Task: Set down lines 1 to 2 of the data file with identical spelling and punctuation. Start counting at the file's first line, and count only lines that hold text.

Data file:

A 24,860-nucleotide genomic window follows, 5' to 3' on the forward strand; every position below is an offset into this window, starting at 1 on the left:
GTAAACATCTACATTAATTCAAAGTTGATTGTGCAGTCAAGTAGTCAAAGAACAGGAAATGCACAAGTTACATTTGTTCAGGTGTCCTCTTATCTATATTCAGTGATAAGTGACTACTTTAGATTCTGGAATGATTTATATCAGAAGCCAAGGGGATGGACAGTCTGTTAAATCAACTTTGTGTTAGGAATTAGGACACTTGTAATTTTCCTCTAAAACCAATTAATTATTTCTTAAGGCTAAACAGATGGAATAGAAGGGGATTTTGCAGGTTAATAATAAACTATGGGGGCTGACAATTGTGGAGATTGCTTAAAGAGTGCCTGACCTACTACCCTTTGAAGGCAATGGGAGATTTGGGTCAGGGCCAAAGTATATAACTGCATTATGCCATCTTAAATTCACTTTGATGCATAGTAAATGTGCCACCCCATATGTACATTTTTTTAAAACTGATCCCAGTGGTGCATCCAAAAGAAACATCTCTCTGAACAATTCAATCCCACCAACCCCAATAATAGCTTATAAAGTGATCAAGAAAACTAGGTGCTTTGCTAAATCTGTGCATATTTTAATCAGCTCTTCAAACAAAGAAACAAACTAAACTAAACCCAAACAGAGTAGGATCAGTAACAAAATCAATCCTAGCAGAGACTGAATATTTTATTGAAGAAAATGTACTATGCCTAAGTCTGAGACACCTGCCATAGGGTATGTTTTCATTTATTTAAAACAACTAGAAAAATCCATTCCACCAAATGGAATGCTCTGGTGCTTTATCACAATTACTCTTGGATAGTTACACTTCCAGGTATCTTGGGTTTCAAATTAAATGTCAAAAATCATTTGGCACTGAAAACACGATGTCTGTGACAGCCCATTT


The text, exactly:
A 24,860-nucleotide genomic window follows, 5' to 3' on the forward strand; every position below is an offset into this window, starting at 1 on the left:
GTAAACATCTACATTAATTCAAAGTTGATTGTGCAGTCAAGTAGTCAAAGAACAGGAAATGCACAAGTTACATTTGTTCAGGTGTCCTCTTATCTATATTCAGTGATAAGTGACTACTTTAGATTCTGGAATGATTTATATCAGAAGCCAAGGGGATGGACAGTCTGTTAAATCAACTTTGTGTTAGGAATTAGGACACTTGTAATTTTCCTCTAAAACCAATTAATTATTTCTTAAGGCTAAACAGATGGAATAGAAGGGGATTTTGCAGGTTAATAATAAACTATGGGGGCTGACAATTGTGGAGATTGCTTAAAGAGTGCCTGACCTACTACCCTTTGAAGGCAATGGGAGATTTGGGTCAGGGCCAAAGTATATAACTGCATTATGCCATCTTAAATTCACTTTGATGCATAGTAAATGTGCCACCCCATATGTACATTTTTTTAAAACTGATCCCAGTGGTGCATCCAAAAGAAACATCTCTCTGAACAATTCAATCCCACCAACCCCAATAATAGCTTATAAAGTGATCAAGAAAACTAGGTGCTTTGCTAAATCTGTGCATATTTTAATCAGCTCTTCAAACAAAGAAACAAACTAAACTAAACCCAAACAGAGTAGGATCAGTAACAAAATCAATCCTAGCAGAGACTGAATATTTTATTGAAGAAAATGTACTATGCCTAAGTCTGAGACACCTGCCATAGGGTATGTTTTCATTTATTTAAAACAACTAGAAAAATCCATTCCACCAAATGGAATGCTCTGGTGCTTTATCACAATTACTCTTGGATAGTTACACTTCCAGGTATCTTGGGTTTCAAATTAAATGTCAAAAATCATTTGGCACTGAAAACACGATGTCTGTGACAGCCCATTT